UNIVERSITY PLACE, Wash. – Jordan Spieth was just hoping for a chance to play more golf with the U.S. Open title on the line as he watched Dustin Johnson line up for an eagle putt on the 72nd hole at Chambers Bay on Sunday.
He was as shocked as anyone when Johnson three-putted from inside of 13 feet, handing Spieth the U.S. Open championship with a one-shot victory.
“I didn’t think it was good enough,” Spieth said of his final score of 5-under-par 275 after shooting a 1-under round of 69 on Sunday, “but I couldn’t be more happy right now.”
With the victory, Spieth enters rarified air. The 21-year-old is the youngest winner of the U.S. Open since Bobby Jones in 1923 and the youngest player to win two major tournaments since Gene Sarazen in 1922.
Spieth, who won the Masters in April, is also halfway toward winning the calendar grand slam with next month’s British Open at St. Andrews and the PGA Championship at Whistling Straits in August ahead.
“To go to the home of golf in the next tournament is the sole focus,” Spieth said. “I’m not going to look past that. You can’t win them all if you don’t win the first two, I guess. I believe we’ll be able to get it done if we get the right prep in.”
Spieth is the sixth player to win the Masters and the U.S. Open in the same year, the most recent being Tiger Woods in 2002.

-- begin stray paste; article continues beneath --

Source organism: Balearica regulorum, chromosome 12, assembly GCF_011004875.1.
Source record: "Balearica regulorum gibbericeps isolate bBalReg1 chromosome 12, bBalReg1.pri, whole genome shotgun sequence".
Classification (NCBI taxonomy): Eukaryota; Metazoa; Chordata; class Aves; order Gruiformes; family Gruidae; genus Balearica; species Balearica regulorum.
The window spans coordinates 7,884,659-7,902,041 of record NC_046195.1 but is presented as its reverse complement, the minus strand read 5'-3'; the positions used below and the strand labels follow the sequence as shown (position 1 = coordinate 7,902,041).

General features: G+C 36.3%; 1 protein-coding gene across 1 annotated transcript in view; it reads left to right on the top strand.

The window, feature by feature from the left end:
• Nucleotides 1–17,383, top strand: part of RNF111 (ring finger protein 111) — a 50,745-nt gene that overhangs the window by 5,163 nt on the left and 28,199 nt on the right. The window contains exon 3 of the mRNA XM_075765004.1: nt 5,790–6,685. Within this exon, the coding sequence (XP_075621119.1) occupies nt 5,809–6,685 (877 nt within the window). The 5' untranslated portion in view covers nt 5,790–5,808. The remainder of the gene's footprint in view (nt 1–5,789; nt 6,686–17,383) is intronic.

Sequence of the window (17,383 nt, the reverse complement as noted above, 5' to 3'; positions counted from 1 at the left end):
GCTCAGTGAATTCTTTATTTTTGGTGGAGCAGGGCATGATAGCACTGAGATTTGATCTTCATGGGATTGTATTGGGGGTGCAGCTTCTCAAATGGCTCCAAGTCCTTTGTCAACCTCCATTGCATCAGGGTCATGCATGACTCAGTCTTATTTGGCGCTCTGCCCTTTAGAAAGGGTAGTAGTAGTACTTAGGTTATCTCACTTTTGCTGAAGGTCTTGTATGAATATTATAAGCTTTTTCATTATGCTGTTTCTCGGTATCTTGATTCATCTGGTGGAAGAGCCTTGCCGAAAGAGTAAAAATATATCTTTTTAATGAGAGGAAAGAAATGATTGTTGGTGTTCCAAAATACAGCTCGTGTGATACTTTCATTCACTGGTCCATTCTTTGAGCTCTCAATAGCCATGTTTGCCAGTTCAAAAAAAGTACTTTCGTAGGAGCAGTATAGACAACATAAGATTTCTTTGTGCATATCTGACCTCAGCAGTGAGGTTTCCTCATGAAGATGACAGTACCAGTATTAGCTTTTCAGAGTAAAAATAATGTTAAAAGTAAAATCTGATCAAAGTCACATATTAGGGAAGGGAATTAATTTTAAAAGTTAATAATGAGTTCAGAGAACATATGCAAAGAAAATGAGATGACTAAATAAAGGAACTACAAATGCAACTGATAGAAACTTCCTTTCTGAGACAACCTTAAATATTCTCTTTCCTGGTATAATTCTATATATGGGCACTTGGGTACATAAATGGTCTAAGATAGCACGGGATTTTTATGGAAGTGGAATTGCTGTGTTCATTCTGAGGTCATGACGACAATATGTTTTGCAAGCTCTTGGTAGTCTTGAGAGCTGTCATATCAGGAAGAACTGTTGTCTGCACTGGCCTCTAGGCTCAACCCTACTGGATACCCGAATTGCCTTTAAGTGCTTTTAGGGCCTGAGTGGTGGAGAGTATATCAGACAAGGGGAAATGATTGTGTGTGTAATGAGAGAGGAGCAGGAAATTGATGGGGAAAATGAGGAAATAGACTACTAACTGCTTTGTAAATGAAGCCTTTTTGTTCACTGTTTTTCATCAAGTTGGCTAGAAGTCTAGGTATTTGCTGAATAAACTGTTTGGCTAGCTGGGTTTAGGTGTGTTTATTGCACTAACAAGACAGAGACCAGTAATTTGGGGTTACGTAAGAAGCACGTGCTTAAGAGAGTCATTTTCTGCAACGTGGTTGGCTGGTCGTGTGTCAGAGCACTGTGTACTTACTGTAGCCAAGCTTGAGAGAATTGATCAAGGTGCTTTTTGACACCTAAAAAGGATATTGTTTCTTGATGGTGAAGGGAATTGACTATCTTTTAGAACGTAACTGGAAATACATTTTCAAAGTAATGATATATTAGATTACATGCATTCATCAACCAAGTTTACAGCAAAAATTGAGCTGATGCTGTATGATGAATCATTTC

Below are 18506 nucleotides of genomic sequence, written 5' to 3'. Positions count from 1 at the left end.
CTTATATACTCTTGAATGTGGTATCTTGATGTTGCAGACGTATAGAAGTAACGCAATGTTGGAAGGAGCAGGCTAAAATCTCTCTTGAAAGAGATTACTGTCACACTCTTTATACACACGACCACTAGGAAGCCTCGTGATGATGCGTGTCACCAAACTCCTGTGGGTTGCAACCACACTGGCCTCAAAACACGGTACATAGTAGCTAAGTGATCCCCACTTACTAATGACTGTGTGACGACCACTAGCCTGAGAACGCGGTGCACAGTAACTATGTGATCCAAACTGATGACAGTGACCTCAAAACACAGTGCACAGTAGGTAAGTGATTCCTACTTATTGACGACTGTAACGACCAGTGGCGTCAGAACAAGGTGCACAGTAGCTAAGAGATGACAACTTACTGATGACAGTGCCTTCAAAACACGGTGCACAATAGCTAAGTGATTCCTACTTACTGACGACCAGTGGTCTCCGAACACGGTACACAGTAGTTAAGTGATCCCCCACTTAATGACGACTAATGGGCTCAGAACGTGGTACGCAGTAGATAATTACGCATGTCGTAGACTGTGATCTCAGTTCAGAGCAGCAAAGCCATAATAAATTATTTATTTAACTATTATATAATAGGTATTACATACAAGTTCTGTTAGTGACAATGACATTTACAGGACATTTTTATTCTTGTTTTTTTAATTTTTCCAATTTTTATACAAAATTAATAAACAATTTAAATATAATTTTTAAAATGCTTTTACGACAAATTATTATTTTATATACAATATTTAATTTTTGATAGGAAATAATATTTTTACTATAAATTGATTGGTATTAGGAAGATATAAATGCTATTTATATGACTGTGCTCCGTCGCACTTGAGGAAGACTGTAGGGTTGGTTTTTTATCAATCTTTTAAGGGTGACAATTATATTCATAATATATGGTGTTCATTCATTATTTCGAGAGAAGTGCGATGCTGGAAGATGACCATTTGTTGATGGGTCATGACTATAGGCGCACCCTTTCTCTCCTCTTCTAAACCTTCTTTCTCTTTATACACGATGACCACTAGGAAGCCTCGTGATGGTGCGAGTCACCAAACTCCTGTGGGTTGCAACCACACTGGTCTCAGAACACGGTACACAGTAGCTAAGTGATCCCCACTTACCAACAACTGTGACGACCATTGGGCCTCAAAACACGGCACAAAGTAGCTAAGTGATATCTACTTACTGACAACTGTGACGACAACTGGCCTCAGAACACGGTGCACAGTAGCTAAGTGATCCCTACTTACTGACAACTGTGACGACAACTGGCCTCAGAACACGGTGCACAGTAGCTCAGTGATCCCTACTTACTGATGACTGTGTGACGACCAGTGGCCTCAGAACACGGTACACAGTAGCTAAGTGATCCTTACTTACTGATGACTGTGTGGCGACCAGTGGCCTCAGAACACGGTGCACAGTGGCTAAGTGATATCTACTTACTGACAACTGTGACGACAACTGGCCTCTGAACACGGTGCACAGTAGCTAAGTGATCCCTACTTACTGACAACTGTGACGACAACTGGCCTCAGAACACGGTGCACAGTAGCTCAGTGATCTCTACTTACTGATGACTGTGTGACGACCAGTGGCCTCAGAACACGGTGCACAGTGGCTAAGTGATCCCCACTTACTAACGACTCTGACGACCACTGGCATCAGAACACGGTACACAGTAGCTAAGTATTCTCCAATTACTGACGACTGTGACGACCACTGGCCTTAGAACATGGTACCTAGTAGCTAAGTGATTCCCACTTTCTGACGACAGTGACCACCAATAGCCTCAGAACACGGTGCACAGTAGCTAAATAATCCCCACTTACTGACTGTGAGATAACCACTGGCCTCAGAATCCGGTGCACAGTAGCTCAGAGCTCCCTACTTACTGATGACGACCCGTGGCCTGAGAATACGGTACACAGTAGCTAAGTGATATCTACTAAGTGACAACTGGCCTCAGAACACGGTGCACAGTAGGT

Spieth’s victory came after a dramatic final hour at Chambers Bay, the controversial host course of the 115th U.S. Open.
Spieth and South African Branden Grace came to the drivable par-4 16th hole tied for the lead at 5 under, two shots ahead of Johnson. Grace hit his drive out of bounds and wound up with a double bogey while Spieth drained a 26½-foot putt to take a three-shot lead.
Spieth promptly flared his tee shot on the par-3 17th into deep fescue, got onto the green with his second shot and three-putted for a double bogey of his own. Meanwhile, another South African, Louis Oosthuizen, birdied the par-5 18th hole to tie Spieth and grab the clubhouse lead. Oosthuizen ultimately tied for second with Johnson.
Spieth reached the 18th green with his second shot and had an eagle putt from 15 feet, 4 inches that he missed left of the cup for a tap-in birdie.
Looking on was Johnson, who was in the fairway after smashing his drive on the 602-yard 18th hole nearly 400 yards. He put his approach shot 12 feet, four inches from the pin, setting up his own look at eagle.
Johnson missed the putt to the left and it slid about 4 feet past the hole. His comeback attempt missed the cup to the left.
“On the last green, I was thinking, ‘This is why I’m here. This is why I play the game of golf,’” Johnson told ESPN. “It just didn’t work out. ...
“I really struggled getting it in the hole today. I didn’t think I was hitting bad putts, they just weren’t going in.”
Spieth said of Johnson’s finish: “It’s hard right now, it’s hard. I’m still amazed that I won, let alone that we weren’t playing tomorrow. So for that turnaround right there, to watch that happen, I feel for Dustin, but I haven’t been able to put anything in perspective yet.”
It was the most excruciating miss in a series of poor putts for Johnson, who held a two-stroke lead at the turn. He bogeyed the first two holes on the back nine and parred the drivable par-4 12th hole.